Every year, with faster connectivity options and better smartphones, we are getting used to increasingly greater amounts of mobile data usage. A report now reveals that average data consumption of U.S. cellphone users nearly doubled during 2013.
The numbers come from a study by mobile analyst Chetan Sharma. According to Sharma, back in 2012 the average data consumed by a U.S. cellphone user was estimated to be 690 MB. Fast forward a year and during 2013, this number has bumped to 1.2 GB of data per month.
This hints a consistent trend among cellphone users. Better cellular connectivity translates to better data speeds on handsets and with more sophisticated and powerful smartphones equipped with larger storage space, users can now indulge in even greater data consumption.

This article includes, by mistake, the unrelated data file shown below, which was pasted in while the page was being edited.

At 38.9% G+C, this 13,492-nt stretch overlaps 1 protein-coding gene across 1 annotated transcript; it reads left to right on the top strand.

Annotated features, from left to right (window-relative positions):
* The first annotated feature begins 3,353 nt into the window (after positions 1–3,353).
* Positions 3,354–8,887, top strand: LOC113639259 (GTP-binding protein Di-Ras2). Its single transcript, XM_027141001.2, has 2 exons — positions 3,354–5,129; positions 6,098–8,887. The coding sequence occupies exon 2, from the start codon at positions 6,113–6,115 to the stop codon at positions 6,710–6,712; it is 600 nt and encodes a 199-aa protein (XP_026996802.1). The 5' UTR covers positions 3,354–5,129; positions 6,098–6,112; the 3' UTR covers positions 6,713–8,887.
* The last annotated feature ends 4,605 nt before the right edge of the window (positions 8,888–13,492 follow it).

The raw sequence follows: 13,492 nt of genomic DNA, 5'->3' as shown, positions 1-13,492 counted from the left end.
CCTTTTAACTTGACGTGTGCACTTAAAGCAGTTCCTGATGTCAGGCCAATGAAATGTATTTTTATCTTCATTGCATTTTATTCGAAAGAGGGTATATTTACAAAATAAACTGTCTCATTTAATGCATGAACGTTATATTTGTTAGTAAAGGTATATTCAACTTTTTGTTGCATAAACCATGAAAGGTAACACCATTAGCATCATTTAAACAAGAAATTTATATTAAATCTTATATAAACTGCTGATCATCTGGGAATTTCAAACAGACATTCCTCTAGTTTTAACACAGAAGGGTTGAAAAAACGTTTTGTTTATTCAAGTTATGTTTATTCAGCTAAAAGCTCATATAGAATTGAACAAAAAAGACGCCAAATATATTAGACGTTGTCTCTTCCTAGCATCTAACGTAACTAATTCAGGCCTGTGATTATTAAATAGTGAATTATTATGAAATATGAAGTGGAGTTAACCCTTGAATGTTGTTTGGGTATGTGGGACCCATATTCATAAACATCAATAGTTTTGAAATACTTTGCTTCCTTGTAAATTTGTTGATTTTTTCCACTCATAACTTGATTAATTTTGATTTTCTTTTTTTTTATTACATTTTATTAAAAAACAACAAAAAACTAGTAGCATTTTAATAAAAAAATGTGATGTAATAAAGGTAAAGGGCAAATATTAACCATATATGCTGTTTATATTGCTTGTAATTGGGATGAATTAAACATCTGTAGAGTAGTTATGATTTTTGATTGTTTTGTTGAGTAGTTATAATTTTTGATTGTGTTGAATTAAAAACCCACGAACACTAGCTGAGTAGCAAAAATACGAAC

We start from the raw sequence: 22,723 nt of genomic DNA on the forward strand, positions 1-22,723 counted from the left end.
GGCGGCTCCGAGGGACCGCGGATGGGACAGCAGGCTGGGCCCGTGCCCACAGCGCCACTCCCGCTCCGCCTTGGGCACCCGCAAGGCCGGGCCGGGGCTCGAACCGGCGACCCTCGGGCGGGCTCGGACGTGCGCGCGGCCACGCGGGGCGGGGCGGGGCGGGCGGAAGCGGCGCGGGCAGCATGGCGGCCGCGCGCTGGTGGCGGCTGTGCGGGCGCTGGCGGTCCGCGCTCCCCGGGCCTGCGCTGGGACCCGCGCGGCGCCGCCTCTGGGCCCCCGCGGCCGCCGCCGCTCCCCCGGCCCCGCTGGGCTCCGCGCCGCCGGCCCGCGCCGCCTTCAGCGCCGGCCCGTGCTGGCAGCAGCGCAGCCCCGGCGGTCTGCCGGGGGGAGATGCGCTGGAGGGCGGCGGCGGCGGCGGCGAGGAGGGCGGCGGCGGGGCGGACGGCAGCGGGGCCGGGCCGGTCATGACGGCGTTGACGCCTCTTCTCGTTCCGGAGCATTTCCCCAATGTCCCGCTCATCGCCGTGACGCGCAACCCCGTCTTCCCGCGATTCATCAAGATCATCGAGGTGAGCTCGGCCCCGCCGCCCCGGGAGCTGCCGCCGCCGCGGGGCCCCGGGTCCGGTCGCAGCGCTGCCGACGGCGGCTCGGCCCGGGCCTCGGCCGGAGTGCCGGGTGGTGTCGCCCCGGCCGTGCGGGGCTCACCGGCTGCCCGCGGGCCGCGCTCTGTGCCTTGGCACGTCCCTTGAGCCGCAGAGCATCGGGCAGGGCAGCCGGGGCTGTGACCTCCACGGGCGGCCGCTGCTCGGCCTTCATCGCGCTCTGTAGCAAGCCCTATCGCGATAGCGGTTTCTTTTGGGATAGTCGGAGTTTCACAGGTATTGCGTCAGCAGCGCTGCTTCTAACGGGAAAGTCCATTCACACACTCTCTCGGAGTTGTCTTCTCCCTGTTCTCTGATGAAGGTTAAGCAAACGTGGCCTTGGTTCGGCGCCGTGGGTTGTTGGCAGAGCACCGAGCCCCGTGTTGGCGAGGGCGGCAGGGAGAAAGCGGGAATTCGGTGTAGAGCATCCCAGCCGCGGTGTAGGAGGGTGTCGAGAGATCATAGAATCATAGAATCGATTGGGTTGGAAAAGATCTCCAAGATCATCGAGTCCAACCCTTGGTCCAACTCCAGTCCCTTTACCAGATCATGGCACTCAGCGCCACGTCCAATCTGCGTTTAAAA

At the same time, Apple increased the mobile download size limit from 50MB to 100MB during 2013. Although the company prevents users from downloading larger than 100 MB files on cellular data, the hike in download size suggests that users want to download larger files over cellular connectivity.
Major carriers such as AT&T and Verizon have been astute enough to discern this trend. While the duo initially started by offering unlimited data plans, they have revised the strategy in the past and moved to tiered data plans, making more money along the way. Given the current trend, we can safely assume that the data consumption of an average U.S cellphone user will only grow in the coming years, reaping huge profits for the aforementioned carriers.